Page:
Back on July 28, I kicked off a test of three different types of yeast. I inoculated some Welch’s grape juice with K1 V1116, EC1118, and D-47. The K1 and EC got off to a quick, foamy start, but were mostly done after a week, and completely done after two. The D-47 was slower to get started and is still going. I didn’t want the the first two hanging out there without active CO2 production going on for too long, so with Tressa’s help, I measured and extracted them.
I moved them up to the kitchen counter and used my deconstructed auto-siphon to old-school-siphon them out into a wine thief, where I measured the specific gravity. Both were exactly at 1.000. So, fermentation was pretty complete. The Welch’s started out at about 1.098, so I was looking at about 13% alcohol there.
It had developed a thin, but notable layer of yeast down at the bottom of the carboy. The bubbles from the degassing CO2 at the top were starting to dissipate as well. I figured that it would be good to get it off the yeast residue and that the racking would speed up the degassing process. I grabbed a sip as I racked and was pleasantly surprised. It was certainly still bubbly but pleasantly acidic and not overly sweet.
The racking process left me with a bit of headspace again, but I fortunately had a bottle of Frey white hanging out in the basement. I used about half that bottle to get the level back up. (Does that count as an additive?)
Regardless of the season, San Francisco is almost always between 50–70 degrees. So, the past few days have been a surprise. It’s been in the 80s (reaching 90s at some points) during the day and it’s even been warm at night.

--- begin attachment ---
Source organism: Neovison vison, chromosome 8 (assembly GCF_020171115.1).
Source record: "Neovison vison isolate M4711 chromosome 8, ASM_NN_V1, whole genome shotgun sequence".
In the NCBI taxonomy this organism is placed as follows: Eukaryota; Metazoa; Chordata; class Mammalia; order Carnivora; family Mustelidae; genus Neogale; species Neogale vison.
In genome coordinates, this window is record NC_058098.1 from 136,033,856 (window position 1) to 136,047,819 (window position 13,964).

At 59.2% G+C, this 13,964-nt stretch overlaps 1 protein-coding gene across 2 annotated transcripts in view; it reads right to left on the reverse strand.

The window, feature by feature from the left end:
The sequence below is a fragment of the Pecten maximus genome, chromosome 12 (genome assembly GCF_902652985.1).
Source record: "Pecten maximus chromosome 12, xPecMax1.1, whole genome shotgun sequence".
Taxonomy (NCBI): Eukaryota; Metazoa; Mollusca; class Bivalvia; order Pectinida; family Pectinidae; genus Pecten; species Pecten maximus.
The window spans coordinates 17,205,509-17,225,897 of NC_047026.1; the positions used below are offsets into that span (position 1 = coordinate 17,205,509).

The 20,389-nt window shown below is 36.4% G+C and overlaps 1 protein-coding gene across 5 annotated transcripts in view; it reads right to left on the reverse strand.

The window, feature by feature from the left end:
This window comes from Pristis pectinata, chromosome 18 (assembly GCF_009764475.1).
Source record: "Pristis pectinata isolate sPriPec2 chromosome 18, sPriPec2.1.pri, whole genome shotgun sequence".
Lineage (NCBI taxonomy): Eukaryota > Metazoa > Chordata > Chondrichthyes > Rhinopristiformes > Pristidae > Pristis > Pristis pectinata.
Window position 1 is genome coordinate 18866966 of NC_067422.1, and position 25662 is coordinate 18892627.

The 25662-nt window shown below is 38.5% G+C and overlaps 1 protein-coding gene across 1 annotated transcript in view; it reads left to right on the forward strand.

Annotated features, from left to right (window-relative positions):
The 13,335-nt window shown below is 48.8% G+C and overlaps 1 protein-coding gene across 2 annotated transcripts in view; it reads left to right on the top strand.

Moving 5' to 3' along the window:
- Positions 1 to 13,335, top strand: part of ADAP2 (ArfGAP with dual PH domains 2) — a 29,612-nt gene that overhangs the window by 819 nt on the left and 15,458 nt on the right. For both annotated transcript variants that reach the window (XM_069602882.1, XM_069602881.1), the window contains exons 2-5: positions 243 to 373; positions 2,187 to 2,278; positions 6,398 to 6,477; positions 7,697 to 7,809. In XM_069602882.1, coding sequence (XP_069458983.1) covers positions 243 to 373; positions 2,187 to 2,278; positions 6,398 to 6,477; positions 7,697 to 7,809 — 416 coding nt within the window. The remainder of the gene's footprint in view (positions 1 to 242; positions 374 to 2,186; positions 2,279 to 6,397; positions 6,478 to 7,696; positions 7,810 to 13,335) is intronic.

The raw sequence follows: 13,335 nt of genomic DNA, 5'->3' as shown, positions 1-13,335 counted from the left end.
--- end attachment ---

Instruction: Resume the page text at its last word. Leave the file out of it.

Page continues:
When I went to check on my no-additive kit attempt last night, I was met with another heat related surprise. I had left a very small amount of headspace in the carboy with the intent of reducing oxygen exposure. There was maybe an inch to an inch-and-a-half of space there. But, last night, that space was gone and the wine was creeping up the airlock tube. Judging by the color of the water in the airlock, it had also overflowed at some point.
I started off my winemaking with cheap kits I bought off of Amazon. I then moved on to frozen must from Brehm’s and fresh pressed juice from the 2018 harvest. Between those points, I had the idea to give a higher quality kit a try. So, after a good amount of research, I chose the Washington Riesling kit by Wine Expert. I was looking for a white variety since of my first two attempts, the white was drinkable right off the bat and I wanted a kit that might kick out a product that would be pretty decent. Online reviews I read pointed me in this direction.
And yet, just as soon as the kit arrived in the mail, my interest had moved toward planning for the frozen must. At the same time, I was starting to bust out of the closet I was making wine in before moving to the basement. This all meant that the kit sat under my desk for a year, untouched.
My first two forays into winemaking were with the cheapest kits I could buy on Amazon (even cheaper than this): first a white (“Chardonnay”), next a red (“Merlot”). (Quotation marks added because, at least with the Merlot, the packaging clearly called out that it may not actually be Merlot, but grapes like it instead.)
With the wine, the idea was to follow the kit instructions as closely as possible and not screw up. I mean, I should have known better. If there were a lesson I learned from all my other alcohol making projects it was that it’s kind of hard to screw up. Hell, I made Welch’s grape juice wine 12 years ago on instinct alone. Wasn’t great, but it was wine.